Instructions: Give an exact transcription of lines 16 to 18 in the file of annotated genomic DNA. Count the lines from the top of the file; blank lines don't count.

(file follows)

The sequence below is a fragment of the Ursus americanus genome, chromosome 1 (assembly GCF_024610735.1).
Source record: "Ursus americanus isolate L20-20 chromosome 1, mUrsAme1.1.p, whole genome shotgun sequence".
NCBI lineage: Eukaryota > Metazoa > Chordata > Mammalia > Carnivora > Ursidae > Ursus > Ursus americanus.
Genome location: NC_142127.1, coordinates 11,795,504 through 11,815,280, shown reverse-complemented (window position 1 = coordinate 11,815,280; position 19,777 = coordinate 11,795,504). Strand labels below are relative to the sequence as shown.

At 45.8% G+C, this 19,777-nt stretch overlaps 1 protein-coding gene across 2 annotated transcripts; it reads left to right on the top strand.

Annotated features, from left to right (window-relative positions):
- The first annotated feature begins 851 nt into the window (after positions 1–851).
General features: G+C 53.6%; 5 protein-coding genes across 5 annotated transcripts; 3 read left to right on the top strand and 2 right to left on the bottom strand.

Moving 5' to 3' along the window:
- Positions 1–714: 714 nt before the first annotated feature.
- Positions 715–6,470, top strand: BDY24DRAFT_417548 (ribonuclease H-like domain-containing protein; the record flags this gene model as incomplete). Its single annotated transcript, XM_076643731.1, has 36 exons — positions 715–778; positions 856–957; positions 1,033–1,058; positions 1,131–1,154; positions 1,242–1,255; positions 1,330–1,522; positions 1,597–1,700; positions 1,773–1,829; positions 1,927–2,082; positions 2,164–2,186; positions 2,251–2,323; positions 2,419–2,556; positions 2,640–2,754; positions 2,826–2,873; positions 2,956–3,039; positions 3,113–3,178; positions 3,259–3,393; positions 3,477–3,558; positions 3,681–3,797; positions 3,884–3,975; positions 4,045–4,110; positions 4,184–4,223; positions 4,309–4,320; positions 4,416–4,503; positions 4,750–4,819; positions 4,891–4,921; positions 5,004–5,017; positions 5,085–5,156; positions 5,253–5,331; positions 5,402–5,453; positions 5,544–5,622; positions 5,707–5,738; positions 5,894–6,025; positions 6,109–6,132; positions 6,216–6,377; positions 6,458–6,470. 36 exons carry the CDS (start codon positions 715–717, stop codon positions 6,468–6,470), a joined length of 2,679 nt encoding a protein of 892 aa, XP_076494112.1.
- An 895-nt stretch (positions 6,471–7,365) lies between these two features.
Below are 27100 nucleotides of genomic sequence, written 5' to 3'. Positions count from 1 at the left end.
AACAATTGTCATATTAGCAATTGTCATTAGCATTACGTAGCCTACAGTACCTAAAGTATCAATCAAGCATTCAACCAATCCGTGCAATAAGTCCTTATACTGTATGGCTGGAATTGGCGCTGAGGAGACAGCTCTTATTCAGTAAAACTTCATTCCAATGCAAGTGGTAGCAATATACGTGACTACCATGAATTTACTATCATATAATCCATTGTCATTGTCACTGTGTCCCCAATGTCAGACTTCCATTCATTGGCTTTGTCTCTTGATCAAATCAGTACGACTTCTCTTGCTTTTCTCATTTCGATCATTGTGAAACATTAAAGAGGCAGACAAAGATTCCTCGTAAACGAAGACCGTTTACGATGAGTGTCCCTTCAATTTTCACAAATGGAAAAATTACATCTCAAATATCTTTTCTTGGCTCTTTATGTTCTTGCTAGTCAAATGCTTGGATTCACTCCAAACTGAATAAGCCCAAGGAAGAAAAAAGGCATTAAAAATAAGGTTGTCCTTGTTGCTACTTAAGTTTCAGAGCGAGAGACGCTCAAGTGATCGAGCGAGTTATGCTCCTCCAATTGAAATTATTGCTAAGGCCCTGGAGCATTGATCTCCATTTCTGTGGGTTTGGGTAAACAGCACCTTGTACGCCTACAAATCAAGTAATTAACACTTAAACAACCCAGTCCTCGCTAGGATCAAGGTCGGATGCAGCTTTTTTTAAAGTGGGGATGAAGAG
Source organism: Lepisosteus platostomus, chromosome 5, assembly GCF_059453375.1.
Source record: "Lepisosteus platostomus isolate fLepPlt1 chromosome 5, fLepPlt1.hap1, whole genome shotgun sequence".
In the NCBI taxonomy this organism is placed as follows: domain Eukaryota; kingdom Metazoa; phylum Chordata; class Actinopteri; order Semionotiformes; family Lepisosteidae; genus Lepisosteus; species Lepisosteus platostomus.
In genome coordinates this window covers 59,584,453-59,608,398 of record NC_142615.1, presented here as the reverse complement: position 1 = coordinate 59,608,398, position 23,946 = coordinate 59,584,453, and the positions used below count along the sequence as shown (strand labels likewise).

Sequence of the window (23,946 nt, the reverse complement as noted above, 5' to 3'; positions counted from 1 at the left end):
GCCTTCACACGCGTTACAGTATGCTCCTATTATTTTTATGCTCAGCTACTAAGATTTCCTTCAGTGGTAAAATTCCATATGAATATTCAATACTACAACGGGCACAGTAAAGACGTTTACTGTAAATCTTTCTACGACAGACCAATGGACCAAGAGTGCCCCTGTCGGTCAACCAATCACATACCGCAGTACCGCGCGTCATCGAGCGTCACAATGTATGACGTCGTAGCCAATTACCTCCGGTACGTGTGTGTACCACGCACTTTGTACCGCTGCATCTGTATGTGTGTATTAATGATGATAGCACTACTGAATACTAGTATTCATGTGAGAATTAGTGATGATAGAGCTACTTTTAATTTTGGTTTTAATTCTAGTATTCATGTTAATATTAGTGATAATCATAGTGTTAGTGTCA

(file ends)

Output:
Source record: "Lepisosteus platostomus isolate fLepPlt1 chromosome 5, fLepPlt1.hap1, whole genome shotgun sequence".
In the NCBI taxonomy this organism is placed as follows: domain Eukaryota; kingdom Metazoa; phylum Chordata; class Actinopteri; order Semionotiformes; family Lepisosteidae; genus Lepisosteus; species Lepisosteus platostomus.
In genome coordinates this window covers 59,584,453-59,608,398 of record NC_142615.1, presented here as the reverse complement: position 1 = coordinate 59,608,398, position 23,946 = coordinate 59,584,453, and the positions used below count along the sequence as shown (strand labels likewise).